The Tower Apartments, at Forest and East avenues, in downtown Riverside. (Bob Uphues/Editor)

Riverside building department personnel will soon be able to finish up inspecting residential and commercial units at the Tower Apartments, 22-40 East Ave. and 25-39 Forest Ave. in downtown Riverside, after gaining access to only about half the units last week.

On Feb. 19, a Cook County Circuit Court judge also ordered that the building owner and property management company be in daily contact with the village regarding the functioning of the newly installed boiler that heats the entire 50-unit building.

Despite the recent installation of a new central boiler, heating system failures continued last week, prompting a village statement calling the situation “outrageous” and promising to “continue to pursue this matter by every legal means possible.”

The judge also ordered that the village be allowed to inspect about 22 units it was unable to access when inspectors showed up at the Tower Apartments on Feb. 17. 

Village personnel inspected 28 of the 50 units on Feb. 17. They were not able to inspect the remainder because tenants weren’t home and the master key provided to inspectors did not work.

But inspectors compiled a lengthy list of code violations, including everything from a rear wooden porch/stairwell in “serious disrepair” to exterior porches not cleared of snow and ice “making them inaccessible and dangerous,” to at least a dozen residential units where there were no working smoke alarms or carbon monoxide detectors.

On Feb. 19, the village submitted the list of violations to the judge, who ordered the building management to make the building code compliant and to equip units with functioning smoke/CO detectors as soon as possible. The two sides are due back in court for a status update on March 10.

Riverside Village President Ben Sells last week posted a lengthy statement on Facebook, explaining Riverside’s actions against the owner and property management company of the Tower Apartments and ensuring residents the village was working to force a resolution.

“Substantial village resources have been expended over the past week and a half addressing this outrageous failing on the part of the building’s owner,” the statement said. “Village staff, including Code/Building Department personnel and the fire chief, have been in constant contact with a number of tenants and the company making the boiler repairs and replacement, as well as building management. The village has taken every legal means available to it to respond aggressively on behalf of the affected tenants.”

The statement was triggered by the latest failure of the heating system earlier that day, on Feb. 18.

According to the statement posted to Facebook by Sells, “The village was informed that the heat outage that occurred earlier today was due to build-up of steam in the boiler room, which tripped an emergency shut-off. Repair personnel are onsite now installing a steam vent.”

The building had been without any heat at all, according to tenants who spoke with the Landmark, from late on Feb. 7 until the evening of Feb. 12, leaving tenants to endure indoor temperatures in the 40s and 50s or seek temporary shelter with friends or relatives.

Tenants tried to heat their units by turning on ovens, boiling water on stove tops and using space heaters. In at least one instance, the use of a space heater shorted an electric circuit, leaving that tenant without the use of a stove or refrigerator.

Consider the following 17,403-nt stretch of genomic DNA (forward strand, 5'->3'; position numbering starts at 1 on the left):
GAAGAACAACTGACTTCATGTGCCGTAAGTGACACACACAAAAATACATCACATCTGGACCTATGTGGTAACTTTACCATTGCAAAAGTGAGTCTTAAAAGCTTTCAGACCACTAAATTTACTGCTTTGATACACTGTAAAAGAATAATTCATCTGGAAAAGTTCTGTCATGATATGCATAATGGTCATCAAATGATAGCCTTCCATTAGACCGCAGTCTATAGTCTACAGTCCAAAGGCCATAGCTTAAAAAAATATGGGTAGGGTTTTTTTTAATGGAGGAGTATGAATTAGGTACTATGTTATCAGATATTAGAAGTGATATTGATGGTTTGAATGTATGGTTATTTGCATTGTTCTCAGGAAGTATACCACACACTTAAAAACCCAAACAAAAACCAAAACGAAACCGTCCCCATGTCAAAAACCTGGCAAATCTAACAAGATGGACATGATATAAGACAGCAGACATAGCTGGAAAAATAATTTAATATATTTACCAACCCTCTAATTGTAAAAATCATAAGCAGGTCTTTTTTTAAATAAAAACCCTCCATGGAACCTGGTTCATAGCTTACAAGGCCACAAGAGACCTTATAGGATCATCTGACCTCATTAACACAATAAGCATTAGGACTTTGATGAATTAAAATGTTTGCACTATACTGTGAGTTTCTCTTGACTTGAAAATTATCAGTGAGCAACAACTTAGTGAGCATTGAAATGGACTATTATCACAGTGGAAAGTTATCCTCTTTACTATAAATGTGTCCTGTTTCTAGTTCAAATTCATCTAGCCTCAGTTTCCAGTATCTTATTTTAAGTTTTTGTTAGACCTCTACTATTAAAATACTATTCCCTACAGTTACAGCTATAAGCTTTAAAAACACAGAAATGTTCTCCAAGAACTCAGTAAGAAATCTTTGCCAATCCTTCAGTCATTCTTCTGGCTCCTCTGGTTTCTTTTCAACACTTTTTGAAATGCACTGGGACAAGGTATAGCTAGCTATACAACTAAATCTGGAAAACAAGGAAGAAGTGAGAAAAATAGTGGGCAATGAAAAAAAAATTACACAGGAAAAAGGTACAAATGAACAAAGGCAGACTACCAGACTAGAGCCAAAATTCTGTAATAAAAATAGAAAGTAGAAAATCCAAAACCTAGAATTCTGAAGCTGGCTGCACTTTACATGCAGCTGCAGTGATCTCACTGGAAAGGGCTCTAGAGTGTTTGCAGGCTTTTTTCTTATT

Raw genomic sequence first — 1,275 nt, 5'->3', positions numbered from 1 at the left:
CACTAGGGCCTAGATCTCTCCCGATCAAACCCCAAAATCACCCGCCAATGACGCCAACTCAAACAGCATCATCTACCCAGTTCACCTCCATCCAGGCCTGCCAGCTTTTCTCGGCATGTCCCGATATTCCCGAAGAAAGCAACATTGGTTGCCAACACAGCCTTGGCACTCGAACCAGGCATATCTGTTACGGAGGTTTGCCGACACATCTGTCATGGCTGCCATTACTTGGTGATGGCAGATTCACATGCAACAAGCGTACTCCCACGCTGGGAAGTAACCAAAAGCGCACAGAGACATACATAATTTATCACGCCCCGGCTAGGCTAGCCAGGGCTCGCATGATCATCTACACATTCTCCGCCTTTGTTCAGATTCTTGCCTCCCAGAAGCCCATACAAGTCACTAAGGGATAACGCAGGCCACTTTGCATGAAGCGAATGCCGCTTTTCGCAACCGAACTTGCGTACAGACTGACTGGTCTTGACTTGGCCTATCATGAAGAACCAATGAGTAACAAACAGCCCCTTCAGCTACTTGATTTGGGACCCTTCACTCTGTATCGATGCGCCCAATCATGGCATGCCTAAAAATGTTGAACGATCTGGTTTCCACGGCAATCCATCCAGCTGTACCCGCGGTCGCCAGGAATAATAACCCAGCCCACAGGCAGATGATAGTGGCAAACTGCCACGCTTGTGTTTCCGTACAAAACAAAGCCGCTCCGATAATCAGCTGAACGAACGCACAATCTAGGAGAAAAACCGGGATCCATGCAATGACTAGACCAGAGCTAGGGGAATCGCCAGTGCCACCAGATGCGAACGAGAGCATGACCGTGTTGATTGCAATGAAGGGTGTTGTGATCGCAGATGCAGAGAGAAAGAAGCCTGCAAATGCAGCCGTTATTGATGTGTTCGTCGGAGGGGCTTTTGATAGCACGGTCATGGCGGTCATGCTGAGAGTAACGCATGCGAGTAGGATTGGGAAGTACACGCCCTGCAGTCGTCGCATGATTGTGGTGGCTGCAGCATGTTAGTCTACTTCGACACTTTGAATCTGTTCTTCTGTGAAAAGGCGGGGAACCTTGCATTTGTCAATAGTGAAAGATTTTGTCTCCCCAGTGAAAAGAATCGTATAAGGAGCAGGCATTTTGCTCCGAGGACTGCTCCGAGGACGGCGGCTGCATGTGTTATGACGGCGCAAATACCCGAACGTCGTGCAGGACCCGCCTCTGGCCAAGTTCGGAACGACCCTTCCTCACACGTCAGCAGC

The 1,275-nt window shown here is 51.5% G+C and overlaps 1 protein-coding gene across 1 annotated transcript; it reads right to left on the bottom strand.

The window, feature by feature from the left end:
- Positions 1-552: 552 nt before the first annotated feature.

The village of Riverside on Feb. 10 filed a complaint in Cook County Circuit Court to force the immediate replacement of the building’s boiler, which heats all of the units, and allow village personnel to inspect every unit to make sure the repairs had been done and ensure the building’s code compliance.

“Neglect of critical maintenance issues has been a pattern with this particular property owner for many years.”

Village of Riverside

It wasn’t until the evening of Feb. 12 that a new boiler was installed and heat turned back on. But, the heat was short-lived, going off after a couple of hours, according to tenants, sending temperatures falling again inside units.

The heat turned on again, seemingly for good, on the afternoon of Feb. 14, but on the evening of Feb. 15 the boiler shut off again after a frozen steam pipe burst. The leak forced a water shutoff to the entire building while two separate leaks inside one unit were repaired.

A Riverside Fire Department report of the incident noted that “there are no individual water shut offs for the units in this large building and the main water valve needs to be shut off when there are leaks. This compounds the issue because the boiler (which requires a water supply) also needs to be shut off during this process.”

The village apparently does have the power to declare the building uninhabitable, but in the Facebook statement, officials said they were reluctant to take that step.

“Many of the tenants still in the building do not have alternative housing and have been reluctant to accept alternative housing when it has been offered to them,” Sells’ Facebook statement said.

Tenants and village officials commonly identify Riverside resident Ronald Kafka as the landlord/building owner. Kafka has consistently denied ownership of the Tower Apartments.

On Feb. 14, about 20 people gathered outside Kafka’s home in Riverside to protest the conditions at the Tower Apartments.

“The village shares the anger, outrage and frustration not only of the affected tenants, but of the community as a whole regarding the current situation,” the village’s Facebook statement said. “Neglect of critical maintenance issues has been a pattern with this particular property owner for many years.”